Mutations in a gene called DJ-1 can cause an early onset form of Parkinson’s disease. The protein of DJ-1 plays an important role in how cells handle oxidative stress – or the increase in damaging free radicals (explained below).
This week researchers announced that they have found an interesting new therapeutic target for people with DJ-1 associated Parkinson’s disease: A chemical called Isocitrate.
In this post, we will discuss what DJ-1 is involved with Parkinson’s disease, how isocitrate helps the situation, and what the results of new research mean for future therapeutic strategies.
In 2017, we are not only observing the 200 year anniversary of the first description of Parkinson’s disease (by one Mr James Parkinson), but also the 20th anniversary of the discovery of the first genetic variation associated with the condition (Click here to read more about that). Our understanding of the genetics of Parkinson’s disease since 1997, has revolutionised the way we look at Parkinson’s disease and opened new doors that have aided us in our understanding.
During the last 20 years, we have identified numerous sections of DNA (these regions are called genes) where small errors in the genetic coding (mutations or variants) can result in an increased risk of developing Parkinson’s disease. As the graph below indicates, mutations in some of these genes are very rare, but infer a very high risk, while others are quite common but have a low risk of Parkinson’s disease.
The genetics of PD. Source: Journal of Parkinson’s disease
Some of the genetic mutation need to be provided by both the parents for Parkinson’s to develop (an ‘autosomal recessive‘ mutation – the yellow circles in the graph above); while in other cases the genetic variant needs only to be provided by one of the parents (an ‘autosomal dominant’ mutation – the blue circles). Many of the genetic mutations are very common and simply considered a region of increased risk (green circles).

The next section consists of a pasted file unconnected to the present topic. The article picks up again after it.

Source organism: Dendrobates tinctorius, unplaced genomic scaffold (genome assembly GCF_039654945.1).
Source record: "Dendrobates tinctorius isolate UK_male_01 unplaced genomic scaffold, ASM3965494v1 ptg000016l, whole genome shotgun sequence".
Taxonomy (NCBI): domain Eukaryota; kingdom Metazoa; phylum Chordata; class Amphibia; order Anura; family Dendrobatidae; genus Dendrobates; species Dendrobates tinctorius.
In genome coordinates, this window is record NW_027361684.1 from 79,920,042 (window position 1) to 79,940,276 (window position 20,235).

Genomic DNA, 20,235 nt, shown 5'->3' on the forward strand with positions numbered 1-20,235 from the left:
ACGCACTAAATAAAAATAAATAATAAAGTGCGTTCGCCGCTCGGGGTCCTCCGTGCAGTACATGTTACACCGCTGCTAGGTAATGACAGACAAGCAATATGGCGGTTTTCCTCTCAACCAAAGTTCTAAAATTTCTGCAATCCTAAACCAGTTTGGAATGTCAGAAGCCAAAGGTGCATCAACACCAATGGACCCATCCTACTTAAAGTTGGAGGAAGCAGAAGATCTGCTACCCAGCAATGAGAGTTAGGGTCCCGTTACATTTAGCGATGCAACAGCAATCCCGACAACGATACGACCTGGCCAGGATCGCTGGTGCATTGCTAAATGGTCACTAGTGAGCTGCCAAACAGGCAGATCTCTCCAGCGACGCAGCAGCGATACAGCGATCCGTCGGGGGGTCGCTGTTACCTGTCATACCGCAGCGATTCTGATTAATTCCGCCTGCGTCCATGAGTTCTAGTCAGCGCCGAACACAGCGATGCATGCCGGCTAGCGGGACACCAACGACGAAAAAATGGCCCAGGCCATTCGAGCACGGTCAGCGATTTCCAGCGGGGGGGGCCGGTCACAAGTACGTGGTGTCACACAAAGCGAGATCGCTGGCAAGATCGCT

Importantly, all of these genes provide the instructions for making a protein – which are the functional parts in a cell. And each of these proteins have specific roles in biological processes. These functions tell us a little bit about how Parkinson’s disease may be working. Each of them is a piece of the jigsaw puzzle that we are trying to finish. As you can see in the image below, many of the genes mentioned in the graph above give rise to proteins that are involved in different parts of the process of autophagy – or the waste disposal system of the cell. You may notice that some proteins, like SCNA (otherwise known as alpha synuclein), are involved in multiple steps in this process.
The process of autophagy. Source: Nature
In today’s post we are going to look at new research regarding just one of these genes/proteins. It is called DJ-1, also known as Parkinson disease protein 7 (or PARK7).